The conundrum of an ending before its time:the tension of limitation.

Working as a therapist within the NHS or voluntary sector begins with limitation as the starter. Yes I can work with you but only for x. We might be able to bid for a little more time, but not that much.So lets see what we can do together.No pressure! As if our suffering comes packaged with a timer setting for resolution. It has usually taken a whole life lived already to have arrived at the impasse, the awful realisation that none of the ways you chose to cope with being human, and all the hard challenges that entails, work anymore.

For many, support networks are less easy to create now; although we are more connected as a species than ever, instant video chats one end of the globe to the other, information streaming from one touch of the keyboard, loneliness is the single biggest health problem in the West, and the ensuing depression and social anxiety that can develop.So prescriptions for mental ill-health rise and the urgent need for a joined up holistic strategy to address this phenomenon is a crisis. The national governments do not sincerely and seriously commit enough funding to start to tackle this very sad fact of 21st century humanity.With the meagre Government investments and inundated grant making bodies our voluntary sector does some amazing work on the ground with creative passionately offered work. The recession and retracted funding have forced organisations and statutory professions to join together to create packages of care , in partnerships.Yet it is a postcode lottery. I work in a holistic health project embedded and trusted within a community in an area of Edinburgh where the residents have a GP, that uses our massage, herbalism, counselling, yoga, community gardening, walking groups, support groups etc, social prescribing to tackle isolation, loneliness and despair.Yet in much of the rest of the city and surrounding communities provision is patchy.

Then there is the inequalities issue. About accessing counselling.

Fact one:  That it costs at least £2,500, often more than £3,000, to train as a therapist and probably takes 3 years. There are no grants. Career loans perhaps, but the earning potential post qualification can be pretty slow to develop. So it is still the case that the majority of qualifying therapists are of a background where they can afford the fees.So culturally there is some missing ground. Yes the therapist’s skills of being human, emotionally intelligent with a warm caring heart ,are universal but empathy includes too some sense of cultural resonance. I have known clients leave support groups because the other members backgrounds were so  different, it became another layer of difficulty.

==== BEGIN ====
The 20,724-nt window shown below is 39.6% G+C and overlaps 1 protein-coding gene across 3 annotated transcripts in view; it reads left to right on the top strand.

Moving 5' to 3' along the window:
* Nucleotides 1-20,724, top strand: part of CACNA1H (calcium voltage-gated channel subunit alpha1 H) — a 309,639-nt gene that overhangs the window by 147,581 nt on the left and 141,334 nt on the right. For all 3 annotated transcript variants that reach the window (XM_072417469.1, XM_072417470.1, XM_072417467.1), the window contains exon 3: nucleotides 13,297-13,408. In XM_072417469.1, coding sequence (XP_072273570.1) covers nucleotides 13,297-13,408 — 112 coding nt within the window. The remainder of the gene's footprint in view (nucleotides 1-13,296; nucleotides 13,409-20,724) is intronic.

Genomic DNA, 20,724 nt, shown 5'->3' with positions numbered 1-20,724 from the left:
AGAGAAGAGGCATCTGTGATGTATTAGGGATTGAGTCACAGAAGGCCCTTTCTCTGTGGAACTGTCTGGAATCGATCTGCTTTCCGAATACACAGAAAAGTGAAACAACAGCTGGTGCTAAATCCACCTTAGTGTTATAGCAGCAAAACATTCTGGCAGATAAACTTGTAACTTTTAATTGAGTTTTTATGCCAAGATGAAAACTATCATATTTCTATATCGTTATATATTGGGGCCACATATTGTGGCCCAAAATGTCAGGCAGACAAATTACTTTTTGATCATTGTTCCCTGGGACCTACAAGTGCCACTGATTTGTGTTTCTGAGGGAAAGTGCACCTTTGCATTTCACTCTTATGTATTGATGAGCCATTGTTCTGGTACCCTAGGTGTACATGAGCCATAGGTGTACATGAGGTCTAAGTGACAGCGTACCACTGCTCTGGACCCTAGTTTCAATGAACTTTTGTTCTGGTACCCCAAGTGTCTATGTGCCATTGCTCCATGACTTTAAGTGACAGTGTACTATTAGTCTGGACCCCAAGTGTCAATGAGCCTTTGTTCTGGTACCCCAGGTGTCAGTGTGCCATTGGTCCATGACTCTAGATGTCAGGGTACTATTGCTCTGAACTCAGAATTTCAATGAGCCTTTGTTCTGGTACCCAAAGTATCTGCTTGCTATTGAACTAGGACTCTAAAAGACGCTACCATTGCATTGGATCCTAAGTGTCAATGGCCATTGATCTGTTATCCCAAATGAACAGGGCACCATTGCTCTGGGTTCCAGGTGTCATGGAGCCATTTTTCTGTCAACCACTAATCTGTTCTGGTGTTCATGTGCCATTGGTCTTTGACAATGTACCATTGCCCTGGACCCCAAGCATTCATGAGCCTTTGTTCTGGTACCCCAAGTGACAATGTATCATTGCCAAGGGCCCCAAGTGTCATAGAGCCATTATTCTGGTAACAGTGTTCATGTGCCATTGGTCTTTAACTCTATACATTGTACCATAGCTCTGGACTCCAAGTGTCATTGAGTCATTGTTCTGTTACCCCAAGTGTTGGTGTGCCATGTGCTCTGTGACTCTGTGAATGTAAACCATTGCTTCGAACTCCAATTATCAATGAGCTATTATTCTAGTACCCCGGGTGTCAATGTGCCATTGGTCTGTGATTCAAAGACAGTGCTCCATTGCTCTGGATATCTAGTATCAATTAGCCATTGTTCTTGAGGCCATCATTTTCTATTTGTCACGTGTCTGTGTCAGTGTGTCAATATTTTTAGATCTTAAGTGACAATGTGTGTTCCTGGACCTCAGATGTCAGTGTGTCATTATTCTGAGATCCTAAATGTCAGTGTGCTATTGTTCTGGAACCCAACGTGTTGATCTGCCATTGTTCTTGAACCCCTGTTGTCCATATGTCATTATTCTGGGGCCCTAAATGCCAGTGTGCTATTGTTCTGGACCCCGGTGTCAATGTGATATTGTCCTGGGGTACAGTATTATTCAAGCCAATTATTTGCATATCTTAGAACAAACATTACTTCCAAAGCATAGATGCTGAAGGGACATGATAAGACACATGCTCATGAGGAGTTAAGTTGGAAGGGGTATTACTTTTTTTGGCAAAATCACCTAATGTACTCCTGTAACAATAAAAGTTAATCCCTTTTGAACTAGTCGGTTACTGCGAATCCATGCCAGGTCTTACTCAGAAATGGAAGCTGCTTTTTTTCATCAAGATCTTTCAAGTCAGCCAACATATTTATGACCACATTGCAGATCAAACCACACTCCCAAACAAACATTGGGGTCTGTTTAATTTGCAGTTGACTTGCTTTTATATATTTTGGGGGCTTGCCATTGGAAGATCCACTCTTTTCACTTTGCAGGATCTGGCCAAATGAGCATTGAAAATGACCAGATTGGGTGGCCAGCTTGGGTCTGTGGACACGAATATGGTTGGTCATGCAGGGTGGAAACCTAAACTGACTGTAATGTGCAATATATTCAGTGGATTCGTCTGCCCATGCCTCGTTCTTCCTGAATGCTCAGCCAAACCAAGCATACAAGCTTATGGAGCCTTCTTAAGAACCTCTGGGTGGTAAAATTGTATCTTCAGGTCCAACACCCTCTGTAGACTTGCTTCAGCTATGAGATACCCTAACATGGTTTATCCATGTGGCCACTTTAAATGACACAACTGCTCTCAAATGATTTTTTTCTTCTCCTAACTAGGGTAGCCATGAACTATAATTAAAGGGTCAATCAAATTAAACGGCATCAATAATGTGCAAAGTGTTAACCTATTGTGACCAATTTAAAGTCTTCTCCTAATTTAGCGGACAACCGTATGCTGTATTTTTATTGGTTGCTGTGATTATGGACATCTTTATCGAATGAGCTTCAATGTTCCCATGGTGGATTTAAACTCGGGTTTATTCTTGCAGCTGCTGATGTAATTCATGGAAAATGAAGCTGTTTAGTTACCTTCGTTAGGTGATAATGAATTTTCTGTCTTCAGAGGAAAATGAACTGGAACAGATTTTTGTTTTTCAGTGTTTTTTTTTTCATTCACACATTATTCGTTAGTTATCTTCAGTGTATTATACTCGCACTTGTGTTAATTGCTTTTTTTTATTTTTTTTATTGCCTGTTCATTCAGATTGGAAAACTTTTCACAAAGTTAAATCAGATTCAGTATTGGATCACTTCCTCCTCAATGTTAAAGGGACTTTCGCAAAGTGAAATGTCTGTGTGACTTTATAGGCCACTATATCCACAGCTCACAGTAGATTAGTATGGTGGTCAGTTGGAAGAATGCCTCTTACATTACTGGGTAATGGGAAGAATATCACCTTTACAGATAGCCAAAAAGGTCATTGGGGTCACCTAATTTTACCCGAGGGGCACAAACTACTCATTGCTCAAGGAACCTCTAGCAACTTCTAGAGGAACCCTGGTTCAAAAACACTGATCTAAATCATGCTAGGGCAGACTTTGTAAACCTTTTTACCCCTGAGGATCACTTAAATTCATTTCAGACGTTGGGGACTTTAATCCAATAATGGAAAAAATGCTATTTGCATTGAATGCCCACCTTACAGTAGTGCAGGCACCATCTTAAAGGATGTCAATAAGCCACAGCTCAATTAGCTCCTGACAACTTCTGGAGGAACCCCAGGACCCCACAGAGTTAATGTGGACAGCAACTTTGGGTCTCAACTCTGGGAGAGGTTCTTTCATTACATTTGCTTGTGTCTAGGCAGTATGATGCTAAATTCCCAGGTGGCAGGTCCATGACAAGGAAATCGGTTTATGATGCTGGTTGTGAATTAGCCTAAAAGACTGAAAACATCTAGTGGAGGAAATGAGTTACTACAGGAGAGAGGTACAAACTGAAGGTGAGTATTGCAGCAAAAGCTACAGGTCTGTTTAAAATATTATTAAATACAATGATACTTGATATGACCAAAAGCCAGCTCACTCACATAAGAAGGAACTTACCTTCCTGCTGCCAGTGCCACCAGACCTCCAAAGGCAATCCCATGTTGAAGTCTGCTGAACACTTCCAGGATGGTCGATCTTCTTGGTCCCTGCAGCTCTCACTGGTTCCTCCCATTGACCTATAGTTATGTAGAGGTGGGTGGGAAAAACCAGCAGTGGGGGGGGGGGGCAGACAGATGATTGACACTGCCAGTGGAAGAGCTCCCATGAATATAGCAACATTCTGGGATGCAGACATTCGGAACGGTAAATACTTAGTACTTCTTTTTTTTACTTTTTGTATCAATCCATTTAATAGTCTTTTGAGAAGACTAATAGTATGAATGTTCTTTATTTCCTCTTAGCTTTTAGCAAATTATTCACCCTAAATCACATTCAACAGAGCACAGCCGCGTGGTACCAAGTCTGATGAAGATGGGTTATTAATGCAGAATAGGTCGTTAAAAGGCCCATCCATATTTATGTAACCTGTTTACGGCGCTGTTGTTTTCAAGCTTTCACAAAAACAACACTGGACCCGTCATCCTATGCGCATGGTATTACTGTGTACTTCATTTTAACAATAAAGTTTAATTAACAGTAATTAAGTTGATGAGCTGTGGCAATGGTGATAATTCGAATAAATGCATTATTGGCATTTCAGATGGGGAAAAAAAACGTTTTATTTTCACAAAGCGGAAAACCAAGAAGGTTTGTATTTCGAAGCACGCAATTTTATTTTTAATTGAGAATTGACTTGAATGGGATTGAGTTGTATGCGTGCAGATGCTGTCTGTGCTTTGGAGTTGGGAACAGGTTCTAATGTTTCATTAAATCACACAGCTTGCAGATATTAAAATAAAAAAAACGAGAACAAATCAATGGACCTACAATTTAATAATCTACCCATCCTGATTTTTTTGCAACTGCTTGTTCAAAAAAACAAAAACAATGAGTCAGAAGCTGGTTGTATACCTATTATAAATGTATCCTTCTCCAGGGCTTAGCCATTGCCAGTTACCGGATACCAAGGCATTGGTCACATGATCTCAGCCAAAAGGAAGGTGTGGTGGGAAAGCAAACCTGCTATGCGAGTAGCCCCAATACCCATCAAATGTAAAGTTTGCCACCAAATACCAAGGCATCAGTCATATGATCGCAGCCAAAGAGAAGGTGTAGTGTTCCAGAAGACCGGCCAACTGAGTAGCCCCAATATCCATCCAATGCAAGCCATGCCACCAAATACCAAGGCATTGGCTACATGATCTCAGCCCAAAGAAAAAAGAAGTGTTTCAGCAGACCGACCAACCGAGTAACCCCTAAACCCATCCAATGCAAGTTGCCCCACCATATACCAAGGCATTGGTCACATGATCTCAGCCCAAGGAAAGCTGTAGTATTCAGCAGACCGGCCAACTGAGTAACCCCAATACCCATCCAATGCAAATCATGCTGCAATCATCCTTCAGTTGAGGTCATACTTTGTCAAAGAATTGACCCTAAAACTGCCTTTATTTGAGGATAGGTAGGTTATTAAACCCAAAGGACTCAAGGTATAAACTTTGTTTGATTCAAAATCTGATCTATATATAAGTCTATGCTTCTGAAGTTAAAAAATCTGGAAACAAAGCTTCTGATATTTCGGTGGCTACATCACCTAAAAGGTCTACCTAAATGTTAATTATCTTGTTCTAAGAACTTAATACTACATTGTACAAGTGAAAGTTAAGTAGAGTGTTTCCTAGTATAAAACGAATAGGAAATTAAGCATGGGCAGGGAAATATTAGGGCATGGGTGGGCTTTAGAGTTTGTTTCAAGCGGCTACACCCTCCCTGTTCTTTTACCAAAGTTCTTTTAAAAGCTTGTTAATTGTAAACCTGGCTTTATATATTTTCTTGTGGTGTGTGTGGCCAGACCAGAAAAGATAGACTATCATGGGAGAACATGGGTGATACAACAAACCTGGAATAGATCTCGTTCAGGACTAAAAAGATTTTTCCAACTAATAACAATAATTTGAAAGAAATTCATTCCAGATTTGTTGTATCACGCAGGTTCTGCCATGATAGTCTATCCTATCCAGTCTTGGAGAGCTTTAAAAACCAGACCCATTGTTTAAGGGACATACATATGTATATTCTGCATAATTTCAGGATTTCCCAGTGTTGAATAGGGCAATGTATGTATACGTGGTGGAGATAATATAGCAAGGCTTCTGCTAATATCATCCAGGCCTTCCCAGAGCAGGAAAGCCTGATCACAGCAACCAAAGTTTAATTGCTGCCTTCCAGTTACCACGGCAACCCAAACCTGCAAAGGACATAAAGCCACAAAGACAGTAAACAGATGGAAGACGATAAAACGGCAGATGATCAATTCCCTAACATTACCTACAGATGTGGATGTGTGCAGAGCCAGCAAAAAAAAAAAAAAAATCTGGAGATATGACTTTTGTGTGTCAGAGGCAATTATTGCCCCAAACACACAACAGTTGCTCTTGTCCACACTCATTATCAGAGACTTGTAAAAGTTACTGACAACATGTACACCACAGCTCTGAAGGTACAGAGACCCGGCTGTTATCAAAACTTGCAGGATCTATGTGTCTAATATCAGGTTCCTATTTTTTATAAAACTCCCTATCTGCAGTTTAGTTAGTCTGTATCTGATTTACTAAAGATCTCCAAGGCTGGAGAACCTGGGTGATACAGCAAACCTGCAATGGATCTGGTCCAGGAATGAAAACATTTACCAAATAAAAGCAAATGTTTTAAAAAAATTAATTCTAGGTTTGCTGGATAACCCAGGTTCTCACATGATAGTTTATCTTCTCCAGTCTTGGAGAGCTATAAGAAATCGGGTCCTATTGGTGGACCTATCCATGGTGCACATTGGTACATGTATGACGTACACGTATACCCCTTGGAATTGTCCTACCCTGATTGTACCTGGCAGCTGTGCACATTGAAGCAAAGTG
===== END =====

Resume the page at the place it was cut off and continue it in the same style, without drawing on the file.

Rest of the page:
Fact 2: Therapy costs around £40/hour,not a choice for those on low wages, even families with 2 wages often. 21st century UK is expensive. Some therapists offer a few concessionary places and still that is likely to be £25 / hour.The voluntary counselling agencies have average waiting lists of 6 months – year. If you are in crisis, that is a pretty meaningless offer.So it is a fact that for anyone with a restricted income , needing help now, accessing support through therapy is not a choice. Crisis phone lines yes, a walk in to the day care service at the psychiatric hospital yes, where they will have a friendly session but unless very psychotically unwell be sent home with an online anxiety management website and should things get really tough a psychiatric nurse here and there.

The limitation of the package.

Some clients of course arrive into their work knowing what they want to address, specific trauma, grief, stuck in some/most/all of their lives but many arrive plain unhappy ,with some personal struggle and pain of anxiety, depression, ,phobias, severe stress responses, self-destructive or sabotaging behaviours. Often referral has come from health workers or suggestions from friends, families, when no other options seem to be working.

If it is through the Employee Assistance Programme then 6, maybe 8 sessions are offered. If it is with independent charities it can be 10-20 sessions with a possible extension but rare to go beyond the mid 20s. Maybe that sounds generous, but with complex mental health suffering, with struggles with fear,complex  PTSD, anger, trauma, abuse it takes  a long time to develop a mutual trust and be able to dare to be in the work, showing the vulnerability, practising new ways of thinking, being and doing. Many clients come with these levels of suffering, struggles they have carried their whole lives.

Of course some clients can clear up enough  in the packaged number of sessions to then go on to grow more in other ways.These are the relationships we can end knowing the job is done enough between us, that the  person is going to grow into a much more fulfilling way of living.These are our islands of ease in our work.